Gretchen Reynolds is wrong about stretching

If you’re a radio listener, you may have heard this story from NY Times health writer Gretchen Reynolds.  In this interview, she talks about two major points: sitting is bad for you and stretching is pointless and/or bad for you.

So let’s talk about the two main points, see just how wrong her advice is on the second point, and see what information you can use to help keep yourself healthy, happy, and pain free:

1.Sitting is bad for you.

    • Yes it is.
      • It does bad things to your blood, your brain, and the rest of your body.  Muscles atrophy when you sit, fat deposits in your brain and blood, and you end up feeling like crap. The more you sit, the more you find it hard to do other activities until you get to the point where you can’t do other activities. Move around as much as you can. Gretchen recommends getting up once every twenty minutes and walk around for at least two minutes. That sounds good and is an okay start for most people to start breaking sedentary habits.

2. Stretching is pointless and/or bad for you.

    • In her interview, she makes it sound like there’s no point to stretching. She claims that your level of flexibility is genetic and that you can’t do much to change it. She then goes on to talk about how her hamstrings have gotten tighter over the years and that that has made her a faster runner.
      • Pause for a moment and think about that. If flexibility were purely genetic, why would her hamstrings get tighter? Could it be because she doesn’t stretch? Ask anyone who’s ever done serious stretching, and they will tell you that they have had to hold stretch positions for at least a minute (if not longer) to really feel like their body responds. And they have to do it on a consistent basis to get long term change. This is a basic reality of stretching. This does NOT mean that stretching does not improve flexibility. It means that the kind of stretching most people are doing doesn’t do much to improve flexibility. I typically have people holding stretches for about a minute, and some stretches go on for several minutes.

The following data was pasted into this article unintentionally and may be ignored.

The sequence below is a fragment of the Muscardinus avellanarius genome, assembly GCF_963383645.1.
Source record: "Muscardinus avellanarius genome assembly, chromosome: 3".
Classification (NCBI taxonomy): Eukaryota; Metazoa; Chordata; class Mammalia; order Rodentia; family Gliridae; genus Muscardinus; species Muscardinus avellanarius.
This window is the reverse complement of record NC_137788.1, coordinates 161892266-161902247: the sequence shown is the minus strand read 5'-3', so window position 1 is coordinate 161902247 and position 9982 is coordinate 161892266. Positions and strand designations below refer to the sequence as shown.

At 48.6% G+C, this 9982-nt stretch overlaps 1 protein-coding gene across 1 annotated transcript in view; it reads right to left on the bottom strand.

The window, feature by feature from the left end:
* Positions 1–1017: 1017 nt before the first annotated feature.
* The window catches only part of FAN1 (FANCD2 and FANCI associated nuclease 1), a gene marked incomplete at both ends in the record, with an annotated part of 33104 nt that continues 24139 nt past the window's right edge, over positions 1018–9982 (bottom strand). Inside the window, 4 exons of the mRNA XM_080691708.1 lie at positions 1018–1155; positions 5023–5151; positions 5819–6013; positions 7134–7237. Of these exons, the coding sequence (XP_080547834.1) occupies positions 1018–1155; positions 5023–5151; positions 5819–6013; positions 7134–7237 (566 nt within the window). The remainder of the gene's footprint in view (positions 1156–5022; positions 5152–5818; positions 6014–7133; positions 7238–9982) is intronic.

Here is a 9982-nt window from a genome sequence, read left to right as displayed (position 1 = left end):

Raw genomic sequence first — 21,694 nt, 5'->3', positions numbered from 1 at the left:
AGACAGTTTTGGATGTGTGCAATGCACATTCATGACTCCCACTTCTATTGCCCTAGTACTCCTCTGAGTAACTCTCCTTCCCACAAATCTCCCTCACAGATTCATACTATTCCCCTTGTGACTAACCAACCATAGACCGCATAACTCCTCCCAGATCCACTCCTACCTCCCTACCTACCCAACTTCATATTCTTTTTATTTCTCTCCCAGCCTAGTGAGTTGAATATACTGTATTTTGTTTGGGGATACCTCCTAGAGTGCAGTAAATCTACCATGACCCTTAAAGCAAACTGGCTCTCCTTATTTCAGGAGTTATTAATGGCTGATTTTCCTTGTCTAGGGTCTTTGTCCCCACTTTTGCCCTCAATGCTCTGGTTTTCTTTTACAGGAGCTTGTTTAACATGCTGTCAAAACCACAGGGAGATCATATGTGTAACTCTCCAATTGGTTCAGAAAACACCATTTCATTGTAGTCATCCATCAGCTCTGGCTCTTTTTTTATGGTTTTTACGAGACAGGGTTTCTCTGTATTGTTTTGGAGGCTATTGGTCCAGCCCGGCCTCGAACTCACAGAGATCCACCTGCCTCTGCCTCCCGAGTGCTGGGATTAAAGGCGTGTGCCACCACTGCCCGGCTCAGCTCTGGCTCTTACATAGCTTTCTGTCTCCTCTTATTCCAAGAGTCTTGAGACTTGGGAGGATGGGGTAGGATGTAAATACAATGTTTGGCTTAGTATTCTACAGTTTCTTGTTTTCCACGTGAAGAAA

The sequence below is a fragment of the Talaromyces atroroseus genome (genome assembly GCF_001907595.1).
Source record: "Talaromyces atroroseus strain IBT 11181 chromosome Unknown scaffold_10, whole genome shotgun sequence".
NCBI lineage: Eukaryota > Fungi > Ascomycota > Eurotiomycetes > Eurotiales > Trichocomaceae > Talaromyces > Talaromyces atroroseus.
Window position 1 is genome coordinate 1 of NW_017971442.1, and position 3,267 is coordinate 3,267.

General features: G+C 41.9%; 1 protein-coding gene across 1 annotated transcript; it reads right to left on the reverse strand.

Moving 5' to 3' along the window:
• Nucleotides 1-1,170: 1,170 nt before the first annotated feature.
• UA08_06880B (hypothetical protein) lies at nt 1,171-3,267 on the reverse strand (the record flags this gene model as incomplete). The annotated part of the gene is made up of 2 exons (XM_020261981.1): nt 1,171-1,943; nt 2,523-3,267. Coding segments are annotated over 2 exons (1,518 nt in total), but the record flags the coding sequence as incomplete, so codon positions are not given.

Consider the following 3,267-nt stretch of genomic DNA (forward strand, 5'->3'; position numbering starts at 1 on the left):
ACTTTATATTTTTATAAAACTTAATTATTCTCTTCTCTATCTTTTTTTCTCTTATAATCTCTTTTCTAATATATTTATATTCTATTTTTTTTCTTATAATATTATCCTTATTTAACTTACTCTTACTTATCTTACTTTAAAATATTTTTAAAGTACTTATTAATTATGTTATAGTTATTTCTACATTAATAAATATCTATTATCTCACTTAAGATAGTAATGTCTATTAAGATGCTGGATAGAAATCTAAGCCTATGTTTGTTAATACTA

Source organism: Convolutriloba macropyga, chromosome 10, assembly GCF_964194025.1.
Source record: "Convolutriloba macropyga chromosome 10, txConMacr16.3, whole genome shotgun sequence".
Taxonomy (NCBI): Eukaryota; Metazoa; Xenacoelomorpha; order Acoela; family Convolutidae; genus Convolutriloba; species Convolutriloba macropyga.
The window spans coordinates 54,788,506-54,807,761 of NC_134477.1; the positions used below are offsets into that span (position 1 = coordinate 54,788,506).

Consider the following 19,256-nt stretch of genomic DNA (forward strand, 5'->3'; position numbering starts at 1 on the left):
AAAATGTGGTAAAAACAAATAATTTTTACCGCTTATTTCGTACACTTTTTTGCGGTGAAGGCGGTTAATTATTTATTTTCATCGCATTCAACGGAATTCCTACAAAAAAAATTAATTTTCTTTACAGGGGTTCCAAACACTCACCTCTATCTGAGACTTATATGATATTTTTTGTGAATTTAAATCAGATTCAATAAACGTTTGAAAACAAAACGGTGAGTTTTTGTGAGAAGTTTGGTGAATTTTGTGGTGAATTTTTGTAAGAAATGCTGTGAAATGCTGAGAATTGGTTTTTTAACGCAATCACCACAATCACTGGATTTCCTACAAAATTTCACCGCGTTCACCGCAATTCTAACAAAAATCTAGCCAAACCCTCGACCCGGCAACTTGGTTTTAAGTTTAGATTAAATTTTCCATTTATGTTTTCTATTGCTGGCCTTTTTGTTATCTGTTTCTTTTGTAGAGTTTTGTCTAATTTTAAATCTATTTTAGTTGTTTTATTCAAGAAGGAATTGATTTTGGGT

• She also makes the point that stretching before athletic activities is counterproductive and claims that doing 30 second stretches actually makes your muscles get defensive. Your brain is tricked into thinking you’re about to tear muscles, so defense mechanisms kick in that reduce your performance potential.
      • In some ways, this is true. Short 10-30 second stretches are TOO SHORT to do much good and will make your muscles get defensive. In addition, most people you see stretching usually hold stretches for around 5 – 10 seconds, which is even WORSE than a 30 second stretch. But if you stretch your body properly and address your unique muscle imbalances, you can actually help yourself run, walk, swim, etc. more efficiently and with lower chance of injury because your joints are moving correctly. That means your stretches have to be held long enough to create the proper change you’re looking for, and you need to be doing stretches that actually correct imbalances that you have (as opposed to the multitude of quick stretches that exacerbate most athlete’s issues).  I also talk about this in this video on “When is a good time to stretch?” 

If you haven’t listened to Stand Up, Walk Around, Even Just For ’20 Minutes’, I do encourage you to give it a listen, but make sure you listen between the lines and keep the above points in mind! There’s a lot of rightness in the interview, even if her points on stretching aren’t quite as right as they should be.


About the Author

Matt Hsu is a trainer and orthopedic massage therapist. He fought a long battle with chronic pain all over his body and won. He blends the principles he learned in his journey, empirical observations with clients, and relevant research to help others get their lives back.

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